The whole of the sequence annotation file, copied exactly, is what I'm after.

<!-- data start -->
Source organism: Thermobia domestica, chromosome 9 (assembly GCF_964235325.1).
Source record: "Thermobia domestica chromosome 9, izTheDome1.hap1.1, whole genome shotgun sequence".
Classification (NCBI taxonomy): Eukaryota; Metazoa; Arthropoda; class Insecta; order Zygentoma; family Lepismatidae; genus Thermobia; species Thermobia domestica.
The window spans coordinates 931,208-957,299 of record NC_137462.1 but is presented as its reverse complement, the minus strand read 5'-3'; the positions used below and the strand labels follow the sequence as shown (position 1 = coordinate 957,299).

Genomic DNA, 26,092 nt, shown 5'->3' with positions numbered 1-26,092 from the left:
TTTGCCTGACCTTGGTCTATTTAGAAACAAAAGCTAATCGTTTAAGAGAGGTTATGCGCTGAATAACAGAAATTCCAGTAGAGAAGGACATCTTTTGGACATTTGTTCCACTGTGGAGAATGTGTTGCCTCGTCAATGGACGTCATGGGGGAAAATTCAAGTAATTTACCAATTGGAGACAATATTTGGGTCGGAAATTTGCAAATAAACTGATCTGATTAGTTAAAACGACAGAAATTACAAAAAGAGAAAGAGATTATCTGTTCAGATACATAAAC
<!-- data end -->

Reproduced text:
Source organism: Thermobia domestica, chromosome 9 (assembly GCF_964235325.1).
Source record: "Thermobia domestica chromosome 9, izTheDome1.hap1.1, whole genome shotgun sequence".
Classification (NCBI taxonomy): Eukaryota; Metazoa; Arthropoda; class Insecta; order Zygentoma; family Lepismatidae; genus Thermobia; species Thermobia domestica.
The window spans coordinates 931,208-957,299 of record NC_137462.1 but is presented as its reverse complement, the minus strand read 5'-3'; the positions used below and the strand labels follow the sequence as shown (position 1 = coordinate 957,299).

Genomic DNA, 26,092 nt, shown 5'->3' with positions numbered 1-26,092 from the left:
TTTGCCTGACCTTGGTCTATTTAGAAACAAAAGCTAATCGTTTAAGAGAGGTTATGCGCTGAATAACAGAAATTCCAGTAGAGAAGGACATCTTTTGGACATTTGTTCCACTGTGGAGAATGTGTTGCCTCGTCAATGGACGTCATGGGGGAAAATTCAAGTAATTTACCAATTGGAGACAATATTTGGGTCGGAAATTTGCAAATAAACTGATCTGATTAGTTAAAACGACAGAAATTACAAAAAGAGAAAGAGATTATCTGTTCAGATACATAAAC